Here are Steve’s three books and two more submitted recently. Happy reading…


Steve’s Three Reads:

Exit West, by Mohsin Hamid, (dystopian fiction)
timely, thought-provoking, chilling

When Books Went to War: The Stories that Helped Us Win World War II,
by Molly Guptill Manning, (nonfiction)
touching, unexpected, evocative

Holy Sh*t: A Brief History of Swearing,
by Melissa Mohr, (nonfiction)
bawdy, clever, surprising



Alex recommends:



Ukridge, by P. G. Wodehouse (fiction)
entertaining, quick-witted, enjoyable

Leave it to Psmith, by P. G. Wodehouse (fiction)
gripping, fast, hilarious

The Clothes They Stood Up In,
by Alan Bennett (fiction)
thought-provoking, unusual, uncanny





Bethany’s picks:

Relativity, by Antonia Hayes (fiction)
intriguing, realistic, scientific

Dear Ijeawele,
by Chimamanda Ngozi Adichie (non-fiction)
feminist, supportive, open-minded

The Martian, by Andy Weir (science fiction)
funny, futuristic, scientific

Teen Book Talk features book, movie, and local event reviews written by local teen writers. This week, we’re sharing a review of a new movie, currently out in theaters: Marvel’s Spider-man: Homecoming. As mentioned, the movie is still currently in theaters, so there are no copies available at the library at this time.

Teen reviewers select which books and movies they’d like to review, and also which local events to attend and review. All opinions are those of the reviewers. **Teens use a scale of 1-5 stars, with one star being poor and five stars being excellent, for their reviews**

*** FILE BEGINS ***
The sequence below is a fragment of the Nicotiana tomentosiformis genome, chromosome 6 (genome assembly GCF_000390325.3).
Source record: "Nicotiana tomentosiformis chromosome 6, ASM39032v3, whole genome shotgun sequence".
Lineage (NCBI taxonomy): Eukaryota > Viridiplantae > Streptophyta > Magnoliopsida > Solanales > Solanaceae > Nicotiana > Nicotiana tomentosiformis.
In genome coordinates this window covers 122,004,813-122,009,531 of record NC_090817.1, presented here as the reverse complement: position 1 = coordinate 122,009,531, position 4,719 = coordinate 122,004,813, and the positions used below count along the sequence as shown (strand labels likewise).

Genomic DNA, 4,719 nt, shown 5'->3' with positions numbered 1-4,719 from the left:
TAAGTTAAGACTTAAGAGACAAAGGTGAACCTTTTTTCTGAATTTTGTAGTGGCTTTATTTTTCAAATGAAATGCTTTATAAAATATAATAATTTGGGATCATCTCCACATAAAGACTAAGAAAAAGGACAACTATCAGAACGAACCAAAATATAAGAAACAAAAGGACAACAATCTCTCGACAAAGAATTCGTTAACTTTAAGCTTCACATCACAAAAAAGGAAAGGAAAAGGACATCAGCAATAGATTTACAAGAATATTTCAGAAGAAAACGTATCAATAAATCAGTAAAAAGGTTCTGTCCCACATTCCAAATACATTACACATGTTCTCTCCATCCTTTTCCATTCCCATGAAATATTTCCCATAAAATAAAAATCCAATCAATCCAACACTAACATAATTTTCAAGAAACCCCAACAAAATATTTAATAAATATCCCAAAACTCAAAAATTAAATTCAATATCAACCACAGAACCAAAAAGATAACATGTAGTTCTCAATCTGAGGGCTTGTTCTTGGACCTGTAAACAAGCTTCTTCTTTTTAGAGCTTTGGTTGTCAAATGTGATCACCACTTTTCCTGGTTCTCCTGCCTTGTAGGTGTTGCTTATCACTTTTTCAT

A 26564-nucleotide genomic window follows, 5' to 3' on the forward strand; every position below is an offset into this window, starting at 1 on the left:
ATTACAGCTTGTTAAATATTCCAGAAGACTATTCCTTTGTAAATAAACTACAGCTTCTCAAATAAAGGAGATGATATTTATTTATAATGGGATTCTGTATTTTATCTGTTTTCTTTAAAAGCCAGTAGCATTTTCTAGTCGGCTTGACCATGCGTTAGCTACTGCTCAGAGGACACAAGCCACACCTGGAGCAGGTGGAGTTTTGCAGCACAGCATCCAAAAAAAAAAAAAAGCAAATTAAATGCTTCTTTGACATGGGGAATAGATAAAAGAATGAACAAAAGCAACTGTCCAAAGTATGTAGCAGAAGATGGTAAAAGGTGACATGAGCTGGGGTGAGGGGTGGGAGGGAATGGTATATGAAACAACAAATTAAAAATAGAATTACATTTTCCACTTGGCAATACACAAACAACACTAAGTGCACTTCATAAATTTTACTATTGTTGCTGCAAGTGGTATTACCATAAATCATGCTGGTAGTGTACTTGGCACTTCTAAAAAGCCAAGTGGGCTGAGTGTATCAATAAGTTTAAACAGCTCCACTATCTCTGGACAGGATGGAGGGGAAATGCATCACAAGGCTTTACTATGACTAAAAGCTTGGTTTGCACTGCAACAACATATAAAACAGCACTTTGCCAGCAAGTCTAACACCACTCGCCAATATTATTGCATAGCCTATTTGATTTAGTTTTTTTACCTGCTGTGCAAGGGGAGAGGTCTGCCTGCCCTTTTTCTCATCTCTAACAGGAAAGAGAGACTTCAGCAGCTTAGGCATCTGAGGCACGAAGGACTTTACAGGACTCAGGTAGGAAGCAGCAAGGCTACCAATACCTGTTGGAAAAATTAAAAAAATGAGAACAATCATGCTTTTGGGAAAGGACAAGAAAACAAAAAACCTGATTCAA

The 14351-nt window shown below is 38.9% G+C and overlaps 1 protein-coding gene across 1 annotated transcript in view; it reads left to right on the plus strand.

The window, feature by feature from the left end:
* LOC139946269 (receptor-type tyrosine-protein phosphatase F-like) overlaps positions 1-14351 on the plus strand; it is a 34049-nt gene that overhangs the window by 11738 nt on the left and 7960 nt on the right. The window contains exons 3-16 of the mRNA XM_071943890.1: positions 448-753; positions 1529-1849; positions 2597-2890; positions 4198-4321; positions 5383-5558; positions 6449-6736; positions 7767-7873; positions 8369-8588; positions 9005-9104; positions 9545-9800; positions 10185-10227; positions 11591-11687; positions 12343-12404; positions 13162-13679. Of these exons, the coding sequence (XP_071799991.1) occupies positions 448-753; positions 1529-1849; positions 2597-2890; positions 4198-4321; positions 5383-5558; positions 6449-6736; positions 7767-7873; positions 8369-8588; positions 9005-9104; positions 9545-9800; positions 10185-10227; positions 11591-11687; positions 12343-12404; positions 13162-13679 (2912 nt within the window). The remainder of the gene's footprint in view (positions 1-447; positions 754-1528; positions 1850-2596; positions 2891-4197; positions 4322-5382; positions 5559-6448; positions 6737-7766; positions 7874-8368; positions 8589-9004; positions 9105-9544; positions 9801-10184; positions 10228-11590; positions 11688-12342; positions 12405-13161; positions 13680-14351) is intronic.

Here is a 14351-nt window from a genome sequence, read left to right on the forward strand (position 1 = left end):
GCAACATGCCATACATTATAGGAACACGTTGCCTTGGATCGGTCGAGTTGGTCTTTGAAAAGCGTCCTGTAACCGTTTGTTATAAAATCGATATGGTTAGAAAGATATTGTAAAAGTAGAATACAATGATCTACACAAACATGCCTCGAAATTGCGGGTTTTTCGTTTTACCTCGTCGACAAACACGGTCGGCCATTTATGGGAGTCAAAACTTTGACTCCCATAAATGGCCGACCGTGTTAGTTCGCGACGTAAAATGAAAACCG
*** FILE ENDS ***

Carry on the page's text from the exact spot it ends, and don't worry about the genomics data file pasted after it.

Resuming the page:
Neha H., Teen Reviewer

Name of Movie: Spider-Man: Homecoming

Release Date: July 7, 2017

MPAA Rating: PG-13

My rating: 4 stars

Genre: Action, superhero, fantasy


Spider-Man: Homecoming is a surprisingly refreshing reboot of one of Marvel’s most enduringly popular characters. Set a few months after his debut in Captain America: Civil War, 15-year-old Peter Parker (Tom Holland) struggles to navigate the challenges of high school in his hometown of Queens, New York, as he gradually comes to terms with his newfound identity as Spider-Man. Ever-convinced of his abilities, Peter is desperate to prove himself to be more than just your “friendly neighborhood Spider-Man”, much to the chagrin of his hawk-eyed mentor Tony Stark (Robert Downey Jr.). His opportunity finally arrives in the form of the evil Vulture (Michael Keaton), who threatens everything Peter holds dear.

The film actively avoids delving into Spider-Man’s traditional origin story; it focuses on achieving a balance between fast-paced CGI action sequences and warm-hearted scenes of regular high school life. Director Jon Watts manages to breathe new life into a franchise on the verge of exhaustion, shifting towards a primarily teenage demographic in an effort to make Spider-Man more relatable to that age group. The cast brings diversity and incredible charisma to the narrative. Newcomer Tom Holland, in particular, delivers a breakout performance in his double identity as the awkward adolescent turned crime-fighting webslinger, Peter Parker. The film isn’t altogether perfect: there are a few weak points in the plot, especially during the exposition. However, despite initially being met with skepticism, Spider-Man: Homecoming succeeds in recapturing the youthful appeal of this beloved character, making it an enjoyable and entertaining film.